agree that the latter justifies a particularly extreme response.
Perhaps a more fair response to the megaphone idea, whilst still maintaining
everyone's freedom, would be whip out your own megaphone and shout back. Of
coarse, this wouldn't be very fair to the neighbours having to listen in
(This would be analogous to counter-spamming and hitting the wrong
addresses). Arguably, it would be fair if everyone around him started to
shout back as well, since they all had to listen to him in the first place.
Provided you could contain your channel back towards him (so as not to annoy
everyone else and make him enjoy the fact you're doing so, causing him to
prompt you yet further and cause more disturbances himself) and only those
people annoyed could shout back and for a roughly equal amount of time, that
seems reasonably fair.
You could implement some of these things with a private counter-spam system.
E.g. I download a client. The client watches my email for junk from know
spammers and/or with a known content and each piece gives me a
counter-spamming credit (Maybe two or three per piece of junk as additional
payment for initiating the waste of time in the first place). An _up to
date_ server then redirects my counter-spam back to the sender. Following
the Lycos idea, "Make love not spam". These kinds of systems would be too
tricky for individuals to implement themselves, so it's not entirely
analogous to everyone just implementing their own version of what's fair
with their fists - it would be easier to regulate the amount of payback to
keep it sane (no baseball bats for passing remarks).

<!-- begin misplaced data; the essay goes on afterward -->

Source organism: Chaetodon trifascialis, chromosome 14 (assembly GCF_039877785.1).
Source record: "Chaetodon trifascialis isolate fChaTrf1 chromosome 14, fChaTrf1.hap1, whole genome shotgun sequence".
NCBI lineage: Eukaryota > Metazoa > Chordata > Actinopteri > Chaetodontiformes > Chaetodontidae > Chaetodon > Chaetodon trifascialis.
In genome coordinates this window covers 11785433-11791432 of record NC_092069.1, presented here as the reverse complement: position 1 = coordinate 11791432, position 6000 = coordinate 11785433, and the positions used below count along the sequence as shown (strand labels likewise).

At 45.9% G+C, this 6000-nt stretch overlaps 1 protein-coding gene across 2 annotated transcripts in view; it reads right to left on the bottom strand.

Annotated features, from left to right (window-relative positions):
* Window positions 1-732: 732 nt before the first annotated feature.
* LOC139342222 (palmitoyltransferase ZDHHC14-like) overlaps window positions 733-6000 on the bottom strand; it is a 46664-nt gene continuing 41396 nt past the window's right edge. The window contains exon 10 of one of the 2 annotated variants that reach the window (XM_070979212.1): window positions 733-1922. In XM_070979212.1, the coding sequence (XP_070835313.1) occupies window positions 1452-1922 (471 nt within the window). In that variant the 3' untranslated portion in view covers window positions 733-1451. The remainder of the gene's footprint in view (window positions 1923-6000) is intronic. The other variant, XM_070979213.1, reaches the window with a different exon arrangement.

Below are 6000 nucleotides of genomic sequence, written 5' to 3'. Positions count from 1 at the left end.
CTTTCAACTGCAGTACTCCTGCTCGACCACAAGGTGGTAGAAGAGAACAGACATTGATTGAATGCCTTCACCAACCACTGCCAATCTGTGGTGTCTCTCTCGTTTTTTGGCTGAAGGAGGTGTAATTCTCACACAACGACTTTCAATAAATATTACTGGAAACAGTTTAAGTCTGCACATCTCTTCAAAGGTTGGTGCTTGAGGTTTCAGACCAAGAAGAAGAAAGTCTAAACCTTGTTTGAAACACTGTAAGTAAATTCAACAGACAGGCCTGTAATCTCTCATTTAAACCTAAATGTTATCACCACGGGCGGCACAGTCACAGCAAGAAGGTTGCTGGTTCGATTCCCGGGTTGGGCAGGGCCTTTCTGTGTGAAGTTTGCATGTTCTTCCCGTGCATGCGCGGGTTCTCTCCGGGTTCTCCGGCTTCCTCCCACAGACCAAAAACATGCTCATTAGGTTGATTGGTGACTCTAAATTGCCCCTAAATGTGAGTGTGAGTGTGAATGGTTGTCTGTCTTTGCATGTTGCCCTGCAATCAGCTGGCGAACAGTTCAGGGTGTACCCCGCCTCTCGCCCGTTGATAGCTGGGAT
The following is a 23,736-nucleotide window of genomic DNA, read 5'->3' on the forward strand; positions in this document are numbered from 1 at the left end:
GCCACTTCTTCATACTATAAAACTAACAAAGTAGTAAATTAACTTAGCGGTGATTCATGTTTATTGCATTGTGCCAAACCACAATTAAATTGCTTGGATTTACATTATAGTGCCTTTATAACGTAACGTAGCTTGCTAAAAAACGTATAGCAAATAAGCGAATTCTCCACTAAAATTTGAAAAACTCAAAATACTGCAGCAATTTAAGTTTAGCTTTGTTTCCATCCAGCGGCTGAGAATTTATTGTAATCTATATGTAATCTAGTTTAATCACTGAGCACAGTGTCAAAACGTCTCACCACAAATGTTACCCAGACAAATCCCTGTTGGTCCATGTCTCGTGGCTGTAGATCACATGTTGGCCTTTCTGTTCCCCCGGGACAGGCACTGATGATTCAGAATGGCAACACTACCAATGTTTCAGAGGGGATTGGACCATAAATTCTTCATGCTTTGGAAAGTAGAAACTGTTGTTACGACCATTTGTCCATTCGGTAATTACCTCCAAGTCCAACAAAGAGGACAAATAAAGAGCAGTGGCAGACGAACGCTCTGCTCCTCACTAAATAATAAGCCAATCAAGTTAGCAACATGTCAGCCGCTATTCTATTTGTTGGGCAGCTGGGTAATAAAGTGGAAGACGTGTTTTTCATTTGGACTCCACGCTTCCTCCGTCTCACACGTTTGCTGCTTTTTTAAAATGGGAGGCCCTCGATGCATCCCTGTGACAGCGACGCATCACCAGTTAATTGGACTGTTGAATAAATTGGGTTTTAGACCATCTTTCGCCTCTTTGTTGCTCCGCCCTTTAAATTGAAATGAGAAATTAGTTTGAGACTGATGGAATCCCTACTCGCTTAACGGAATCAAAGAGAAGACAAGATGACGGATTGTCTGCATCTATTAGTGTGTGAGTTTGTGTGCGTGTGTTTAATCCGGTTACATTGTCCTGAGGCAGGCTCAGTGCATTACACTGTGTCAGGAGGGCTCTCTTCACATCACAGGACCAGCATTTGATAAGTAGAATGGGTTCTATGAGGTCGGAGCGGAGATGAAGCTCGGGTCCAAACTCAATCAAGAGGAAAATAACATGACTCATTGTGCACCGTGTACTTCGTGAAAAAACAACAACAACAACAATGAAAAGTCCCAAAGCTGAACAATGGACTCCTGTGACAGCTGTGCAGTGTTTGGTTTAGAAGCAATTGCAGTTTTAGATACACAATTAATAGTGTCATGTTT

Spam is also a global crime, and so deserves a global reply. The quickest
and easiest way of implementing this would be for some form of private
torrent counter-spam agent. The reality of trying to get global
harmonisation and cooperation on dealing with these guys is laughable. The
amount of lag required to put it through standard legal proceedings will
likely give even the slowest enough time to pick up his gear and walk away.
I suppose the important bit is disconnecting agenda from the system. Lycos
have an agenda in that they can encourage customers to like them with such
schemes and increase traffic through their network (with counter-spam). But
at the same time, Lycos don't also decide on whether or not I go to jail
(and make up such policies as part of some spare of the moment popularity
contest to get onto a higher soapbox).
I'll be interested to see if over the next few decades we end up with an
explosion in the number of 'freedom fighter' teams of hackers. The internet
is one domain where sheer military might has next to no importance when the
guy on the other end of the copper is an electronics / radio / computer
genius with a lot of time, will and places to hide.
When I was 16 or so, I worked alongside the chief of IT (head, or something
similar) for our local police force. I'm 99.9% sure I could have raided his
bank account and gotten away with it if I'd wanted to, even then. The only
hope these guys have is that the other guy I was working with, who wasn't
involved with the police, was reasonably minded and extremely able. And that
people like myself don't generally raid the accounts of people who, on the
whole, are just trying to help. An understanding returned when he handed me
an envelope with 3k in it to count for him. This doesn't work if that same
person decides they're going to start filtering out harmless aspects of my
I believe it's quite normal for the police for to be in regular contact with
small time (especially) PC repair stores; where the staff will almost
certainly be very able and they're likely to get people with questionable
content taking their drives (as opposed to PC World, although I'm sure lots
do). Whether or not the searching for dodgy porno is the service you're
paying for (or if the staff have just illegally searched your computer) is
I just noticed that last bits touch on something else I was thinking about
just recently. That IT is the first topic where in a percentage of the
students are already far more able than their teachers.
BullGuard Anti-virus has scanned this e-mail and found it clean.
Try BullGuard for free: www.bullguard.com
More information about the extropy-chat